Saturday, September 7, 2013

Review: Crossing Purgatory by Gary Schanbacher

Title: Crossing Purgatory
Author: Gary Schanbacher
Format: Hardcover
Publisher: Pegasus Books
Publish Date: June 1, 2013
Source: I received a copy of the book from the PR; however, this did not affect my review.

Why You're Reading This Book:

  • You're a historical fiction fan.
What's the Story?:

From "In spring of 1858 Thompson Grey, a young farmer, travels to his father's estate seeking funds to expand his holdings. Far overstaying his visit, he returns home to find that his absence has contributed to a devastating family tragedy. Haunted by remorse, Thompson abandons his farm and begins a westward exile in the attempt to outpace his grief.Unwittingly, he finds himself at journey's end in the one place where his strongest temptations are able to over take him and once again put him to the test. Set against the backdrop of the frontier during the years just preceding the Civil War, Crossing Purgatory tells a story of unprincipled ambition, guilt, and the price one man is willing to pay for atonement."

My Two Cents:

"Crossing Purgatory" is a historical fiction story about one man's struggle to try to atone for the sins he feels he committed against his family. This isn't a big, flashy novel. It's more quiet and subtle but still very powerful.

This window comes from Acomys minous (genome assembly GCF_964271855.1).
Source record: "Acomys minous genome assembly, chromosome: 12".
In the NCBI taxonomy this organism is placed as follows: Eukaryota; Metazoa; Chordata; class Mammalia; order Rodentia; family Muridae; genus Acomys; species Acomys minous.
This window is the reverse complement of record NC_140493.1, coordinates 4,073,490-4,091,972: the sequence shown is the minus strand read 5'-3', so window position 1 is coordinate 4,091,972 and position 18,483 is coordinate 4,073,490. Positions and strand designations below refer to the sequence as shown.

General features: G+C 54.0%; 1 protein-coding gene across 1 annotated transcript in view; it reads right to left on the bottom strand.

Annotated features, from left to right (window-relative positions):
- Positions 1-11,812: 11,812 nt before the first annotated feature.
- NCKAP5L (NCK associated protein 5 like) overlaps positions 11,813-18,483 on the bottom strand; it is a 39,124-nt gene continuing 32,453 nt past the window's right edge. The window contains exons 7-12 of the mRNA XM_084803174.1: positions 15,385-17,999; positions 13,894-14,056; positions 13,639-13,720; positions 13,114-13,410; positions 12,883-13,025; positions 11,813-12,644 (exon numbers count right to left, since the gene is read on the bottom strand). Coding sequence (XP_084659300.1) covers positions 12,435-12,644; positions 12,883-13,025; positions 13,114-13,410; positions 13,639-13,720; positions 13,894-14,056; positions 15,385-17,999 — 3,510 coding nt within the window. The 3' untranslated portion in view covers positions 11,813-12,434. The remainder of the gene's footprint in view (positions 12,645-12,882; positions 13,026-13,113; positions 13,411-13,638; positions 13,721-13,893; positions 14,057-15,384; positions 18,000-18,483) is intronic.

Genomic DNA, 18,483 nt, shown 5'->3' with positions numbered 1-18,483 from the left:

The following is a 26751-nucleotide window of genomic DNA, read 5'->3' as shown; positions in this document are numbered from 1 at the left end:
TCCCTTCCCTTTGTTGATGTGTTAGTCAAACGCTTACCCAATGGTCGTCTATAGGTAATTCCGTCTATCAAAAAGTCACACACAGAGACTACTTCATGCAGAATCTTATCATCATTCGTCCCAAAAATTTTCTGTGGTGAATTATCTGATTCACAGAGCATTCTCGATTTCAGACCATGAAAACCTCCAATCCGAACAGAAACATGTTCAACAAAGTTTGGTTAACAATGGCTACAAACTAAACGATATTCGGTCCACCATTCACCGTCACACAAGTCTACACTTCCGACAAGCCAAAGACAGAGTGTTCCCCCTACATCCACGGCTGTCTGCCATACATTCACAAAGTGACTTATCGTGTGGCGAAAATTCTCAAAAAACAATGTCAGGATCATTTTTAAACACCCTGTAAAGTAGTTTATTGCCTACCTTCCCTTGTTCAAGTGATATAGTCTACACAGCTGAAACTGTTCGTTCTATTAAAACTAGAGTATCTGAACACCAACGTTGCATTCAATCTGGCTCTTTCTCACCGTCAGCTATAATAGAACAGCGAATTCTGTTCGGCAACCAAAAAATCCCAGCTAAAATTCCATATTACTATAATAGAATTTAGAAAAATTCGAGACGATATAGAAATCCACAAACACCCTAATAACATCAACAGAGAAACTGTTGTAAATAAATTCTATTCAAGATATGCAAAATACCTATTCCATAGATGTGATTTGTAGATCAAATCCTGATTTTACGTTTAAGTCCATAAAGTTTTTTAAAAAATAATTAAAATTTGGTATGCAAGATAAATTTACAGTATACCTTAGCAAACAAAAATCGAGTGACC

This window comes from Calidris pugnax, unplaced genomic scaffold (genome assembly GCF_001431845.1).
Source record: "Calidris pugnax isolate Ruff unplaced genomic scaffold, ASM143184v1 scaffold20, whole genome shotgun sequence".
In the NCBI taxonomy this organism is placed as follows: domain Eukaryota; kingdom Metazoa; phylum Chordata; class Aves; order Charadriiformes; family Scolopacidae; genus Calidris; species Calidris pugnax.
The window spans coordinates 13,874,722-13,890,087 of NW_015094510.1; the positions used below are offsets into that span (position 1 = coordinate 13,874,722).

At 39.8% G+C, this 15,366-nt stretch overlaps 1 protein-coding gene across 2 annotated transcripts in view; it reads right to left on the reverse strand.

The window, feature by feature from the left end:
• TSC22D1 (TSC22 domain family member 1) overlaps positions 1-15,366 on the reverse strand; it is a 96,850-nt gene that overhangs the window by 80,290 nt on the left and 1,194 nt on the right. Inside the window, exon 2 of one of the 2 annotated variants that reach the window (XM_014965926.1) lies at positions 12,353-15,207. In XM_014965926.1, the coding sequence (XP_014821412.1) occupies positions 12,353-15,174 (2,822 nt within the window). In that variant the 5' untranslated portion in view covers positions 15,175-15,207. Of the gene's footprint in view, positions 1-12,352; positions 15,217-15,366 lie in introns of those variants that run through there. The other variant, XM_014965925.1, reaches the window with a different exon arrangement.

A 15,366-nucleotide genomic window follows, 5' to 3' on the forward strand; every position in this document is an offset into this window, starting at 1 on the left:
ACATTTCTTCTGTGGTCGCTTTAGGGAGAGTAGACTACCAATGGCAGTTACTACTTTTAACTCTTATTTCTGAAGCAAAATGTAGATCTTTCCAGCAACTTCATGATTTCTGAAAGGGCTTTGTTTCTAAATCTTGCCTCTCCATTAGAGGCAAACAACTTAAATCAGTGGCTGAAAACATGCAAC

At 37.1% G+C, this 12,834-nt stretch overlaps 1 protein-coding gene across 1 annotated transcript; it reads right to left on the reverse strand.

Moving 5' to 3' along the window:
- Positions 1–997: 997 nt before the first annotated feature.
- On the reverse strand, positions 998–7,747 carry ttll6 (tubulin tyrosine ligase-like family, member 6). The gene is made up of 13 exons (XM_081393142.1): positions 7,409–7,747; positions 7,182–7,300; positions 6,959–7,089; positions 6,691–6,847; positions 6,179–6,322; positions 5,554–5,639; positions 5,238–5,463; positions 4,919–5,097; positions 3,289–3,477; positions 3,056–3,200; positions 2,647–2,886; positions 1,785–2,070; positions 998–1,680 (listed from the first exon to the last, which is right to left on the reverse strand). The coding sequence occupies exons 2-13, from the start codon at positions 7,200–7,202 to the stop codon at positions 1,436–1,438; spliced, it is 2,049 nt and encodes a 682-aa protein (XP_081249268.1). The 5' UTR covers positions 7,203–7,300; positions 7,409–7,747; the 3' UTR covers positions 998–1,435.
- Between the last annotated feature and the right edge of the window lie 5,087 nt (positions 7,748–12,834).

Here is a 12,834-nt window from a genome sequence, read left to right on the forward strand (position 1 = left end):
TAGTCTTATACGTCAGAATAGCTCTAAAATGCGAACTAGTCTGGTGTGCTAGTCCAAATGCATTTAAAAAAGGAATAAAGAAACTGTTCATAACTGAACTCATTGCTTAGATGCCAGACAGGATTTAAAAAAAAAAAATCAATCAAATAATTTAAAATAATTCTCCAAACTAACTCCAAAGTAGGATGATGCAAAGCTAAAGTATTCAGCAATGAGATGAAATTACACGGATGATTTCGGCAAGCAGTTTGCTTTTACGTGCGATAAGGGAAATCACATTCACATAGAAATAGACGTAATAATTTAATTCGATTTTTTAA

I really felt for the main character, Thompson. We don't get a lot of direct insight into who he is but through his actions, we, the readers, are able to understand how he leaves his farm, which provides a constant if not humble source of living, to venture to parts unknown out on the trail to go out west. This is a man who is aching. I did wish that we got a little more insight into exactly why what happened to his family affected him in this way. I wanted to be able to understand more about his motives to basically create a new life in a place that he never knew before. This story kind of keeps you at arm's length though.

Most of the book is focused on Thompson dealing with the loss of his family as well as how he makes his new life. We get to see the people he meets along the trail and how he becomes a farmer out west. His life is very different now and it was fascinating to read about how he dealt with the changes.

The writing in this book was pretty good. Like I said, this book is a very quiet book and it has quiet writing to go along with that. This is a book that you definitely think a little bit about after you've turned the last page. I wish the ending had been a little less ambiguous. The end came quickly and was over just as fast and I wasn't really sure what to make of it.

Overall, I liked the story for the characters and the scenery!


1 comment:

  1. Sounds interesting. I love character driven historical fiction. I'll think about this one. Thanks for the review!


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